E-cigarette and vape use has skyrocketed. About 10% of U.S. adults now vape, as the practice is called, almost four times more than the 2.6 percent reported in 2013. And that growth means big business: Sales are estimated at $10 billion for 2018 versus $1.2 billion in 2014, and are projected to grow about 25 percent annually through 2025.
E-cigarettes use a heating element to vaporize liquid nicotine, which is then inhaled. Vaping provides the sensation of smoking and the desired nicotine effect without combusting tobacco. Many smokers view e-cigarettes as a way to quit smoking traditional cigarettes, avoid some of the associated health hazards, or as an alternative to smoking in public places that ban the practice. Vapes are also used to consume marijuana and other illegal drugs.
No Regulations or Warnings
Vaping products are almost entirely unregulated by the U.S. Food and Drug Administration (FDA), a fact that surprises many users. That includes both the vaporizing devices and the nicotine-based liquid itself.
Today there are at least 500 different brands of e-cigarettes on the market, with over 7,700 flavors of nicotine liquid (although the FDA recently banned dessert flavors that often appeal to underage smokers). The amount of nicotine in the liquid, as well as other dangerous chemicals or carcinogens, are not monitored and are not required information on packaging. Nevertheless, research cited by the American Lung Association highlights the significant health risks posed by the nicotine and other hazardous chemicals found in e-cigarettes.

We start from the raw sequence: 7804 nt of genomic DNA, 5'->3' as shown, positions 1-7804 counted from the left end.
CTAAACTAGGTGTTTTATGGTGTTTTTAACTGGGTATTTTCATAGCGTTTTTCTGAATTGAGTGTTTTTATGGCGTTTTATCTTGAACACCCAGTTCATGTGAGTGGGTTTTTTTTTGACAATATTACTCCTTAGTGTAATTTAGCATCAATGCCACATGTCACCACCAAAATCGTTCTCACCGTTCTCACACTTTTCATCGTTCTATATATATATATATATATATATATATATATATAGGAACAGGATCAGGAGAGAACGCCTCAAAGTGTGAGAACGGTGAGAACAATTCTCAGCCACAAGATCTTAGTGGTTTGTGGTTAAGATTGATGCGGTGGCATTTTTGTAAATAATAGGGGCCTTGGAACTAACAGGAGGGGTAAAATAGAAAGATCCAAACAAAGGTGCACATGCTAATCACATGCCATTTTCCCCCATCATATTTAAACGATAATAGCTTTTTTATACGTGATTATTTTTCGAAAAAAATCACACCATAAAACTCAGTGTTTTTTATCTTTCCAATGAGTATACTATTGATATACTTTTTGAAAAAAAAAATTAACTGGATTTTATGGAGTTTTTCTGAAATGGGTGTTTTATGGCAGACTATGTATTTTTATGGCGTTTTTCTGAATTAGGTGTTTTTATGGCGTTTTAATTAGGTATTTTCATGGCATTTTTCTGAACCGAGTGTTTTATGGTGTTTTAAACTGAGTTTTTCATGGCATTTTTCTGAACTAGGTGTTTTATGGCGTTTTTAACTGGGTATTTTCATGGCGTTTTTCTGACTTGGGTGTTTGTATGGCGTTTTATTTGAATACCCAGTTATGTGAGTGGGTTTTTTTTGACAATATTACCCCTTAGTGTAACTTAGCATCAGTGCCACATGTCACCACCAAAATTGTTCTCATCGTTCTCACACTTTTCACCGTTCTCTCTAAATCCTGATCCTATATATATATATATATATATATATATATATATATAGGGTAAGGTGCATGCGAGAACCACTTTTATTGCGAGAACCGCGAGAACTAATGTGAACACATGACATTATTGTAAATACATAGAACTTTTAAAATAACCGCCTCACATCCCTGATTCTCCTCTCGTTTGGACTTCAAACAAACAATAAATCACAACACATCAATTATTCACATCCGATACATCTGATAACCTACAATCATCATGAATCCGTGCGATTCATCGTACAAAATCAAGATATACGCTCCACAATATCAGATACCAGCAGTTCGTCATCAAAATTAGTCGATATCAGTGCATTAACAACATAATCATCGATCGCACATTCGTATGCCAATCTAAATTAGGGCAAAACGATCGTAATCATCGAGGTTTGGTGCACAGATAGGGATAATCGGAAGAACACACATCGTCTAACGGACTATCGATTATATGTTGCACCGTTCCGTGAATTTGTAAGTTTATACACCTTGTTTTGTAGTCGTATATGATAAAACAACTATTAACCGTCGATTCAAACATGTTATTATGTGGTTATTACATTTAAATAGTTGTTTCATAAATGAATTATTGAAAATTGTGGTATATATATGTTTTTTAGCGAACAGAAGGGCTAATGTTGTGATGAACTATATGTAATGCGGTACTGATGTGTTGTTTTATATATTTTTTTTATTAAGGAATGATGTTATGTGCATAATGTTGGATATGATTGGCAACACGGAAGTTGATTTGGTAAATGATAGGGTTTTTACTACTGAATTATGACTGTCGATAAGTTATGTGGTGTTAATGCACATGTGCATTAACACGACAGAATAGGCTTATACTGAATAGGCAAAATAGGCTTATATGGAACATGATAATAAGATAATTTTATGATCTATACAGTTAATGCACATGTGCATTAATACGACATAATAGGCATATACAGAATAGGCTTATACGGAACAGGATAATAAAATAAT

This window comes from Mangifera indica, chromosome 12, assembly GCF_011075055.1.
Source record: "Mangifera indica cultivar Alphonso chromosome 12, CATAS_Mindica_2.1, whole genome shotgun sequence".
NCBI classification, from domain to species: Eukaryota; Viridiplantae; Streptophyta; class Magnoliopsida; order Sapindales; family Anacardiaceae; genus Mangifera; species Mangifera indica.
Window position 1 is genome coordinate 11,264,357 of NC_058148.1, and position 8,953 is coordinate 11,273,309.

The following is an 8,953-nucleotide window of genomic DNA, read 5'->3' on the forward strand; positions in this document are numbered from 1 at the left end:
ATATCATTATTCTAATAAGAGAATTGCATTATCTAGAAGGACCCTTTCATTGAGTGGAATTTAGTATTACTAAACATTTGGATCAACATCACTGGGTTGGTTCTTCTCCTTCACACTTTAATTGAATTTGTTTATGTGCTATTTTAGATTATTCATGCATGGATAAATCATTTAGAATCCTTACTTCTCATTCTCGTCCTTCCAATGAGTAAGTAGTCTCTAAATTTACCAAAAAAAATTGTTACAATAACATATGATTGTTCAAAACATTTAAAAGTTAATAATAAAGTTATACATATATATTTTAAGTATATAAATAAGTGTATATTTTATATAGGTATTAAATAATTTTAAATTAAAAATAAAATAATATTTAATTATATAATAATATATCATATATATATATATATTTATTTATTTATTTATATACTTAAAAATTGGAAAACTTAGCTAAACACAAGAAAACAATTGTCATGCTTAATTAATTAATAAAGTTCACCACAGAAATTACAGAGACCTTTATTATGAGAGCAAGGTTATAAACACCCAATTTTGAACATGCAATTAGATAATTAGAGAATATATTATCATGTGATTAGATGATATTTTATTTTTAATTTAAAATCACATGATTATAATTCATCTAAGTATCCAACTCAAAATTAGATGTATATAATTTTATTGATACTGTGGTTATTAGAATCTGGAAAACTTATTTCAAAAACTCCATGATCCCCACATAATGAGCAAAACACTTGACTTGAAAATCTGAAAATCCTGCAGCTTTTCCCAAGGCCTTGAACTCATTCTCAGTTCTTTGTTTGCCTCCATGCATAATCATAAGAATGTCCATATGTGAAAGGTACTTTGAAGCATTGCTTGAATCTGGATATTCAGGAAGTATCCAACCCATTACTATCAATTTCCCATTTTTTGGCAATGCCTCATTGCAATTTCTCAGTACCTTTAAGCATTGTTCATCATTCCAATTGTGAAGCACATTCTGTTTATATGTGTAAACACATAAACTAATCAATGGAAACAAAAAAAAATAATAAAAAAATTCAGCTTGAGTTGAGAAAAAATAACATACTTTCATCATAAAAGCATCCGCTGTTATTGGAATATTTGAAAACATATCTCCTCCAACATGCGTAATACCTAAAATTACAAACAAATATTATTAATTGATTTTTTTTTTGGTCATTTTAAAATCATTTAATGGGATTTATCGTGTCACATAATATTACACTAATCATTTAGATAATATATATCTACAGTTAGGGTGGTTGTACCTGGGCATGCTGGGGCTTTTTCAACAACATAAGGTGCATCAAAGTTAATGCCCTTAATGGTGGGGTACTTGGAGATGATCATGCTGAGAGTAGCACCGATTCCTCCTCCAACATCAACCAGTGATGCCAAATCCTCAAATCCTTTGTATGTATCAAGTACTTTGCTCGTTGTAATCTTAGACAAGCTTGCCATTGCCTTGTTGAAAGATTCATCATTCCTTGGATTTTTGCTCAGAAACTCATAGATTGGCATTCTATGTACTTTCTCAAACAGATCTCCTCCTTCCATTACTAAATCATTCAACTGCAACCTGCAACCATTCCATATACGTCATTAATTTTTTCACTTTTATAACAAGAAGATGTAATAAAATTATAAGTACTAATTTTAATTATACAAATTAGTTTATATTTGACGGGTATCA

Use Triples Among Teens
The fastest growing segment of e-cigarette users are teens and young adults. The number of vape users in school nearly doubled between 2017 and 2019. During that period, vape use increased from 11 to 25 percent among 12th graders, from 8 to 20 percent among 10th graders, and from 4 to 9 percent among 8th graders.
Officials with the Centers for Disease Control and Prevention (CDC) expressed extreme alarm at the findings, pointing out the harm nicotine exposure can pose to brain development among young people, along with the potential for long-term addiction. Public health advocates also fear that unregulated advertising in print, on television and in social media by e-cigarette companies makes the product look “cool” and is driving increased use among young users.
Risk of Lung Injury and Disease: Still “Much We Don’t Know”
Healthcare experts are also sounding the alarm on vaping and serious lung disease. Dozens of vape users, many of whom are teens, have been admitted to hospitals with respiratory problems, including shortness of breath, chest pain, vomiting and more. According to the CDC, 2,409 people have been hospitalized due to vape-related lung damage as of December 2019, and 52 people have died.
Initially, healthcare investigators weren’t sure why vaping was causing this deadly outbreak. Now research from the CDC suggests that one potential culprit might be the vitamin E acetate used as a thickening agent in black market vaping products containing THC, the active ingredient in marijuana. But of course, that doesn’t mean that adults who only vape over-the-counter nicotine products are out of the woods, or that we aren’t putting an entire generation of adolescent e-cigarette users at risk of addiction and other serious health hazards.
“The truth of the matter is, we have so little experience with vaping, relative to the experience we have with cigarettes and cigars,” said Dr. Emily Chapman, chief medical officer for the Children’s Minnesota hospital system. “Recall how long it took us to figure out that cigarettes were linked to lung cancer. There is so much we don’t know.”